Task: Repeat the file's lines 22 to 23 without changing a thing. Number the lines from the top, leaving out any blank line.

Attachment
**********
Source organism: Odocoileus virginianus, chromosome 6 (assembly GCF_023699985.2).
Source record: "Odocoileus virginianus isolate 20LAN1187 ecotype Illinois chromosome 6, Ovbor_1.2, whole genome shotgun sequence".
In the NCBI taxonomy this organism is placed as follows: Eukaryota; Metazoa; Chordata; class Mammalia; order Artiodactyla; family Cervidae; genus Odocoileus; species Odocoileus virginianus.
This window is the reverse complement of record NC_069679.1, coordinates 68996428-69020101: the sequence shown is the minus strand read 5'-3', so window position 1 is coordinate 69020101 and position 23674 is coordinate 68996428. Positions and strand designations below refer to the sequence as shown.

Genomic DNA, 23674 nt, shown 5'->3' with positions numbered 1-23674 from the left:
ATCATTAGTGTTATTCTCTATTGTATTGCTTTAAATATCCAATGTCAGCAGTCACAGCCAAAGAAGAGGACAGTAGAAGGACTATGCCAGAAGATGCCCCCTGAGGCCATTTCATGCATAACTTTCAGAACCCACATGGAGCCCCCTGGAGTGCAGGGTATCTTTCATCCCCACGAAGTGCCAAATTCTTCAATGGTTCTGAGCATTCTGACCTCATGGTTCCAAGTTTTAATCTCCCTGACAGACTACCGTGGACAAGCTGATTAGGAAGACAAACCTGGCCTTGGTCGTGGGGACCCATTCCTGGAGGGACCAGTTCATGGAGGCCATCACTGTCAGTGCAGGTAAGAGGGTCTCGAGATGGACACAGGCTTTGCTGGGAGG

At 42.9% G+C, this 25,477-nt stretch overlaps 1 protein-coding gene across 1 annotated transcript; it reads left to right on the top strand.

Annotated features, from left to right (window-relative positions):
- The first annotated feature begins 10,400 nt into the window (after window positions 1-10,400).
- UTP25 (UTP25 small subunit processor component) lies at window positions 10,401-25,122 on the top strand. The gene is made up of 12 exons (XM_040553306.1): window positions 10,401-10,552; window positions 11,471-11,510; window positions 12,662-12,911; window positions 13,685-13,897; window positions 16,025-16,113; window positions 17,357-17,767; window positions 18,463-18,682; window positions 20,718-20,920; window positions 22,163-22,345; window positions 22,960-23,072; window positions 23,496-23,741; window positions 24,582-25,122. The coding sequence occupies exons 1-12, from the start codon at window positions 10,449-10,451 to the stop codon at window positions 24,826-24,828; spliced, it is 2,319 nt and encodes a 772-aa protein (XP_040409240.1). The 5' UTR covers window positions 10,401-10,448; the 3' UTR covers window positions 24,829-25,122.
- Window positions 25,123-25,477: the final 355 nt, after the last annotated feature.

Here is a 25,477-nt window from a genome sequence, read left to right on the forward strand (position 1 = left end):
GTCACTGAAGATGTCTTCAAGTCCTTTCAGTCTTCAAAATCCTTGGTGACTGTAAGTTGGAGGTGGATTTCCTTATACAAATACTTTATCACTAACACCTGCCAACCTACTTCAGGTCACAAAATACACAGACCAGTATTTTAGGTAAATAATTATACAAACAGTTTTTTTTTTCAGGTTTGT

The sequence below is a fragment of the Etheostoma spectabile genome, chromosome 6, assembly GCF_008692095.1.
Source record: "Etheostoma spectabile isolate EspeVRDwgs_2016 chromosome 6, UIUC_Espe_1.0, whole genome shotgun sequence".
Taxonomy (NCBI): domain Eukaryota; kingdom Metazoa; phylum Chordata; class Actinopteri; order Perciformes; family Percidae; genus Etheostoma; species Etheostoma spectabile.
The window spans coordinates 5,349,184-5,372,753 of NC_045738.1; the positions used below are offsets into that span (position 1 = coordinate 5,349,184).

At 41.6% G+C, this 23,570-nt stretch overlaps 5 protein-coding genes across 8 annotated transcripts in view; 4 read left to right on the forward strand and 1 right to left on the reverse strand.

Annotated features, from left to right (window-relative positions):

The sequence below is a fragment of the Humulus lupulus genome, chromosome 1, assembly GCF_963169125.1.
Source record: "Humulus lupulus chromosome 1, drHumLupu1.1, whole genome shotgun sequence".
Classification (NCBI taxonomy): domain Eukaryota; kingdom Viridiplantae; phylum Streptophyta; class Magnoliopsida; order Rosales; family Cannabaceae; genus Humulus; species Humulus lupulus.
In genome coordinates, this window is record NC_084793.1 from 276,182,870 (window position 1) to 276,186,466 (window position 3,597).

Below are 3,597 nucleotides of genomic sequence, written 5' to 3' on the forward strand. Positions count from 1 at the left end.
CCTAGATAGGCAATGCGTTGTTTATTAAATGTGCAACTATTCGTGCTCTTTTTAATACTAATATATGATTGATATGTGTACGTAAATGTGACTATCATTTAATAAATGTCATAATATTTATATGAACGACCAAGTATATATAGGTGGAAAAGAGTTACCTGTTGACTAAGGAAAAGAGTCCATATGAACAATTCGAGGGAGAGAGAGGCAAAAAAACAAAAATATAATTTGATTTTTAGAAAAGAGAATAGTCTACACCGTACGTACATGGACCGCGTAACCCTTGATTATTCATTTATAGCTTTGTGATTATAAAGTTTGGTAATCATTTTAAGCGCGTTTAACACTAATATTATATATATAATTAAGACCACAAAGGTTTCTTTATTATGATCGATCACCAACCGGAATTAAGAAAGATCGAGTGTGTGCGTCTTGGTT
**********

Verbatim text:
Classification (NCBI taxonomy): domain Eukaryota; kingdom Viridiplantae; phylum Streptophyta; class Magnoliopsida; order Rosales; family Cannabaceae; genus Humulus; species Humulus lupulus.
In genome coordinates, this window is record NC_084793.1 from 276,182,870 (window position 1) to 276,186,466 (window position 3,597).